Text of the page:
Author Calvin Trillin is known for decades of musings on humorous matters, food, civil rights, his family and love, and while he is at home in Greenwich Village, he still is inspired by his Midwestern upbringing. NY1's Budd Mishkin filed the following One On 1 profile.
Calvin Trillin often makes his readers laugh, but making himself laugh is a different story.
"I actually make myself laugh about once every year or two," he says. "I think if I ever got taken as a hostage, I wouldn't be totally without resources. I could give myself a little smile every year or so."
Trillin seems almost incapable of saying or writing something that isn't clever in his books, his articles in The New Yorker and his poems in The Nation.
His most recent work, "Quite Enough Of Calvin Trillin: Forty Years Of Funny Stuff," is a compilation of pieces from his long and successful career.
How does Trillin describe going back and reading some of the old pieces?
"There's an old Midwestern phrase: 'Haven't had so much fun since the hogs ate little sister,'" he says.
But Trillin has also written about serious topics. His first book, "An Education In Georgia," dealt with the integration of the University of Georgia in the early 1960s.
In 2011, he wrote a piece for The New Yorker about the 50th anniversary of the Freedom Rides, a civil rights story he covered for Time magazine in 1961.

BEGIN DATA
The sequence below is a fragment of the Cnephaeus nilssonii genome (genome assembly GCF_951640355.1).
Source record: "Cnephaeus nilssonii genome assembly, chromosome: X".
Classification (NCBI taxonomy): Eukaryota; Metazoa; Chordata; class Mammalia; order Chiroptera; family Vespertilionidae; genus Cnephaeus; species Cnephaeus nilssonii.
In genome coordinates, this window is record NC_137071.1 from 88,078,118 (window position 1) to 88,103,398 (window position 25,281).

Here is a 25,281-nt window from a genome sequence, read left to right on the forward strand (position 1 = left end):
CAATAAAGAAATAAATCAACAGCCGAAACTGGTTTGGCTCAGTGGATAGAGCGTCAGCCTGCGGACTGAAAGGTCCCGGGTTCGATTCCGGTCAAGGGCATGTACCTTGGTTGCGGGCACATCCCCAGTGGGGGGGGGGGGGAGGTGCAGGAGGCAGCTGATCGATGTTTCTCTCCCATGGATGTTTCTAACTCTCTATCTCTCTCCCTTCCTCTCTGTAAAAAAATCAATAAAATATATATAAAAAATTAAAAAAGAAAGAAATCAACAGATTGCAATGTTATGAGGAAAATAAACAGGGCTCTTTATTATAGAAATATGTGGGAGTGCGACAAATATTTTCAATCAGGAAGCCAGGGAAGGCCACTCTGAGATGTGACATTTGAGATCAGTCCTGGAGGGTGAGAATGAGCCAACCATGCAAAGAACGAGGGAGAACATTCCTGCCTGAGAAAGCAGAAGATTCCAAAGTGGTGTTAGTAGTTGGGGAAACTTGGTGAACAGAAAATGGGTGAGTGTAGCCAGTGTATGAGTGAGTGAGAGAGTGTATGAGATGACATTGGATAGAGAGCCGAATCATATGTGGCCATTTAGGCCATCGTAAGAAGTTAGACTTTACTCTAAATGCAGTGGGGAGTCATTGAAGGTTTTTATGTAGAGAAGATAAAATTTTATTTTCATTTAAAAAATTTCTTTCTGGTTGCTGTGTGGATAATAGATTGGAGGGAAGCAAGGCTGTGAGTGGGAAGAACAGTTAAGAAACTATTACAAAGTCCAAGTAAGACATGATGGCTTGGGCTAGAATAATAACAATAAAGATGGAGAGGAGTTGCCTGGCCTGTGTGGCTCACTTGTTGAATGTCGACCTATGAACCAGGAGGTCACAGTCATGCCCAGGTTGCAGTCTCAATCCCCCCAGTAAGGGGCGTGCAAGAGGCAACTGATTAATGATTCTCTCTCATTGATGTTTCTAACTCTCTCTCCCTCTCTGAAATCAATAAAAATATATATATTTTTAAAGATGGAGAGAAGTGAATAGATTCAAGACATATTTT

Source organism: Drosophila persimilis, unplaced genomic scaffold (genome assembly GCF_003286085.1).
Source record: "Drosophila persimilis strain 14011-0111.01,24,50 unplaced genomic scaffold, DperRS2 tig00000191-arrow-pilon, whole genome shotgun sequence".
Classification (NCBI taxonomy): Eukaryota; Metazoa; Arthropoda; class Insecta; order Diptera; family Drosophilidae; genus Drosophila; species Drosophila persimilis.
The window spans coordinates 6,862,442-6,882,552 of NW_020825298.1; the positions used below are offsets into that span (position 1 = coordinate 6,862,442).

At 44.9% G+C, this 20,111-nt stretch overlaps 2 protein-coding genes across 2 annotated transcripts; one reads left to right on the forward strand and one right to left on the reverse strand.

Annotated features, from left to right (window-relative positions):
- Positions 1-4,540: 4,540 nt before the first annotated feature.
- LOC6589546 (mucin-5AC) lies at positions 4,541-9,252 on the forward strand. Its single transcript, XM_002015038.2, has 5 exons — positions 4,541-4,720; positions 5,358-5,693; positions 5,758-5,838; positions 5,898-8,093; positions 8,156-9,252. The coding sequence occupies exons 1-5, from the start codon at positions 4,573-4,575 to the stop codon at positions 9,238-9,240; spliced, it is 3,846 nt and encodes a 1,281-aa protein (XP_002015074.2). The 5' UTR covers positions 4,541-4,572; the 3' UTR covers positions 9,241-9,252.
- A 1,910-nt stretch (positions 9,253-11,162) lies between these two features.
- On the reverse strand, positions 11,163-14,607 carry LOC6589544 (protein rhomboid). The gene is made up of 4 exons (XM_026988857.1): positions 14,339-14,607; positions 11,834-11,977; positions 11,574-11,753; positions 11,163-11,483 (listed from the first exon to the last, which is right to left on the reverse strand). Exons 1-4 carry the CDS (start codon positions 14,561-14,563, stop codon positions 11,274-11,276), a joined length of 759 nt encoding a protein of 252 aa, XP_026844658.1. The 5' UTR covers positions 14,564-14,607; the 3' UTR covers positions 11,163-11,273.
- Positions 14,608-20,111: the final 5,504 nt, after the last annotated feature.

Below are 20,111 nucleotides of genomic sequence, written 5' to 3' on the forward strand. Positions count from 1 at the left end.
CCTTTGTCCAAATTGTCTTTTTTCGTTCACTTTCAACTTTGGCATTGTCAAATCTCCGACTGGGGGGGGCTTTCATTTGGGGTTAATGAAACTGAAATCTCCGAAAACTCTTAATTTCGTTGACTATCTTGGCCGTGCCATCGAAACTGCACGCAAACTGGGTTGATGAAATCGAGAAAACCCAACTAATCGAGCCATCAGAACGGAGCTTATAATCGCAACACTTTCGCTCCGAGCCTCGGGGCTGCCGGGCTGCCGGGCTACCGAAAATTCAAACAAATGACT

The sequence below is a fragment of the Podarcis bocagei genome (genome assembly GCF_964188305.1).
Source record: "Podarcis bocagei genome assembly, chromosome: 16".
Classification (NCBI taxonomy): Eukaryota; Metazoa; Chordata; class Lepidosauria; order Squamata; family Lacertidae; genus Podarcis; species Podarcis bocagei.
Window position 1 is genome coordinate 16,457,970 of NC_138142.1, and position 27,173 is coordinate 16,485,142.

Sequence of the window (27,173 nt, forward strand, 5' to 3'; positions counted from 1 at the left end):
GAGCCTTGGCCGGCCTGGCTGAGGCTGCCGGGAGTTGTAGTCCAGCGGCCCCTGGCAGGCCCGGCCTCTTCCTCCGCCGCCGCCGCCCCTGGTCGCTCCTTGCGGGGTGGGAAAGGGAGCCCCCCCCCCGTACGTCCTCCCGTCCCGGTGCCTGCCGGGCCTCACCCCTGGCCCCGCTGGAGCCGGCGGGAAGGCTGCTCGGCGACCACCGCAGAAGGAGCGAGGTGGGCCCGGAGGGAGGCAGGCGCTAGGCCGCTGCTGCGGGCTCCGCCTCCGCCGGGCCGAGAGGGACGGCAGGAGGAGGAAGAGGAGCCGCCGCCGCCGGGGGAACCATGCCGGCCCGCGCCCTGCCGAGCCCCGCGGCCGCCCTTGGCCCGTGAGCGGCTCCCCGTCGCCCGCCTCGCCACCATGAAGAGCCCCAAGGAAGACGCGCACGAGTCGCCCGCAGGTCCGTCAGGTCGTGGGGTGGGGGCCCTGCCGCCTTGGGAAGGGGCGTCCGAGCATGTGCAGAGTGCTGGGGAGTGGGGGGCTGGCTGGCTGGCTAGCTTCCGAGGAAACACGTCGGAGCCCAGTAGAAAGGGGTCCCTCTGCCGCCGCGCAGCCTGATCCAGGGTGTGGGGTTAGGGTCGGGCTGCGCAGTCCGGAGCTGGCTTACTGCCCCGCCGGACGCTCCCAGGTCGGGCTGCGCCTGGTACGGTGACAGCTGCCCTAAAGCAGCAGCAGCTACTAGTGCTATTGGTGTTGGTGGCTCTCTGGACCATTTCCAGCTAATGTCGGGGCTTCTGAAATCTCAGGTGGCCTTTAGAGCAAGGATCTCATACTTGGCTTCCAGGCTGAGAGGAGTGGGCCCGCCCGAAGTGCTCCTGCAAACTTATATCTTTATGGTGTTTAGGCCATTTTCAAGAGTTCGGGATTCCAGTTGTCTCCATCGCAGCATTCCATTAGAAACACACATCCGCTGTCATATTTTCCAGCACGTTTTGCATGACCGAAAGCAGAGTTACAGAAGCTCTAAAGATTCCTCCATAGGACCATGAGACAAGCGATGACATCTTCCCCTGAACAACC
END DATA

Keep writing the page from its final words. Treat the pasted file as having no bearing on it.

Yet many admirers focus primarily on his writing about food.
"Partly because there were books made of these pieces, there are some people who think that's what I do and all that I think of," says Trillin. "People started calling here and saying, 'I'm in Chicago, what is the best restaurant?' I have no idea."
Trillin has often written about his family, especially his wife Alice, who died in 2001. The effect on readers has been deeply personal.
He once received a condolence card from a woman who sized up her boyfriend and asked, "But will he love me like Calvin loves Alice?"
It is impossible to overstate the impact of Alice on Trillin's writing. He wrote in a dedication, "My wife Alice appears as a character in many of these pieces. Before her death in 2001, even the pieces that didn't mention her were written in the hope of making her giggle. This book is dedicated to her memory."
Alice Stewart Trillin died of heart failure stemming from radiation treatment she had received for lung cancer in 1976. She died just after midnight on September 12, 2001.
A few years later, New Yorker editor David Remnick asked Trillin if he would ever think about writing about Alice.
The resulting article, "Alice, Off The Page," and the book "About Alice" were widely read in New York literary circles and beyond.
"I found doing it helpful, rather than destructive. I thought it helped me think about her and organize my thoughts," says Trillin.
One surprising thing about Trillin, is that he is known to many as "Bud," with only one "D."
Asked by NY1's Budd Mishkin why he doesn't spell "Bud" with two Ds, Trillin responded, "I would say two Ds is putting on airs."